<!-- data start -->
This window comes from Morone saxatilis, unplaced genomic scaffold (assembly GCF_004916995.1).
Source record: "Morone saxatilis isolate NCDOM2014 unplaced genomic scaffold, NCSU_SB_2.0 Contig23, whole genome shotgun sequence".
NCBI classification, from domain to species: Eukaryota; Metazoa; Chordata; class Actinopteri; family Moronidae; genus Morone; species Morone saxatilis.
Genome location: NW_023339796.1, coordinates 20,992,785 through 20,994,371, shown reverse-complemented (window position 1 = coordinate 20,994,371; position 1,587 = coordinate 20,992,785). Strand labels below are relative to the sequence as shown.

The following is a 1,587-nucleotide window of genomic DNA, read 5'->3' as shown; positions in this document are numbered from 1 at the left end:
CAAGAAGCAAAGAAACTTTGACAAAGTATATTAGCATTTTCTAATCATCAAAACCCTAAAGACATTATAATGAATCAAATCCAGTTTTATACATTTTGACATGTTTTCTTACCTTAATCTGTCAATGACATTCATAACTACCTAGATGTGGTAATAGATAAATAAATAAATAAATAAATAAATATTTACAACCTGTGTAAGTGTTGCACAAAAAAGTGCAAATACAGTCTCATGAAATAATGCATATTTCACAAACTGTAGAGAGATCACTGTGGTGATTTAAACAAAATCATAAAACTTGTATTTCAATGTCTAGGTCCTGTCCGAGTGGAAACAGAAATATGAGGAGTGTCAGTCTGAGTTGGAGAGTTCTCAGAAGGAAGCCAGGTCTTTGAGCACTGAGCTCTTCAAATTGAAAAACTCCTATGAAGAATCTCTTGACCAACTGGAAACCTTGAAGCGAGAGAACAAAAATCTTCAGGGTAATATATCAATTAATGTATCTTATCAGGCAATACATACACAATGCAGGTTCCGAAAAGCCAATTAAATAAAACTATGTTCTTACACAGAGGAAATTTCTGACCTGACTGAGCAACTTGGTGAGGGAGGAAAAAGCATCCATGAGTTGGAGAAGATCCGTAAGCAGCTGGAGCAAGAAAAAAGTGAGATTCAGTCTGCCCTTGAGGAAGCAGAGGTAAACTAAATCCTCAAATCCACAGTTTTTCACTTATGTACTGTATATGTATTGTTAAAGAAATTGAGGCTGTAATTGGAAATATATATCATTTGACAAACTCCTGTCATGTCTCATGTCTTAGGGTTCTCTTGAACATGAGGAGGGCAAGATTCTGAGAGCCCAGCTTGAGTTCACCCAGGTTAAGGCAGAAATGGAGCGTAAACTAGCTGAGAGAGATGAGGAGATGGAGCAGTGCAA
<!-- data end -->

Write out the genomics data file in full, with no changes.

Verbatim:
This window comes from Morone saxatilis, unplaced genomic scaffold (assembly GCF_004916995.1).
Source record: "Morone saxatilis isolate NCDOM2014 unplaced genomic scaffold, NCSU_SB_2.0 Contig23, whole genome shotgun sequence".
NCBI classification, from domain to species: Eukaryota; Metazoa; Chordata; class Actinopteri; family Moronidae; genus Morone; species Morone saxatilis.
Genome location: NW_023339796.1, coordinates 20,992,785 through 20,994,371, shown reverse-complemented (window position 1 = coordinate 20,994,371; position 1,587 = coordinate 20,992,785). Strand labels below are relative to the sequence as shown.

The following is a 1,587-nucleotide window of genomic DNA, read 5'->3' as shown; positions in this document are numbered from 1 at the left end:
CAAGAAGCAAAGAAACTTTGACAAAGTATATTAGCATTTTCTAATCATCAAAACCCTAAAGACATTATAATGAATCAAATCCAGTTTTATACATTTTGACATGTTTTCTTACCTTAATCTGTCAATGACATTCATAACTACCTAGATGTGGTAATAGATAAATAAATAAATAAATAAATAAATATTTACAACCTGTGTAAGTGTTGCACAAAAAAGTGCAAATACAGTCTCATGAAATAATGCATATTTCACAAACTGTAGAGAGATCACTGTGGTGATTTAAACAAAATCATAAAACTTGTATTTCAATGTCTAGGTCCTGTCCGAGTGGAAACAGAAATATGAGGAGTGTCAGTCTGAGTTGGAGAGTTCTCAGAAGGAAGCCAGGTCTTTGAGCACTGAGCTCTTCAAATTGAAAAACTCCTATGAAGAATCTCTTGACCAACTGGAAACCTTGAAGCGAGAGAACAAAAATCTTCAGGGTAATATATCAATTAATGTATCTTATCAGGCAATACATACACAATGCAGGTTCCGAAAAGCCAATTAAATAAAACTATGTTCTTACACAGAGGAAATTTCTGACCTGACTGAGCAACTTGGTGAGGGAGGAAAAAGCATCCATGAGTTGGAGAAGATCCGTAAGCAGCTGGAGCAAGAAAAAAGTGAGATTCAGTCTGCCCTTGAGGAAGCAGAGGTAAACTAAATCCTCAAATCCACAGTTTTTCACTTATGTACTGTATATGTATTGTTAAAGAAATTGAGGCTGTAATTGGAAATATATATCATTTGACAAACTCCTGTCATGTCTCATGTCTTAGGGTTCTCTTGAACATGAGGAGGGCAAGATTCTGAGAGCCCAGCTTGAGTTCACCCAGGTTAAGGCAGAAATGGAGCGTAAACTAGCTGAGAGAGATGAGGAGATGGAGCAGTGCAA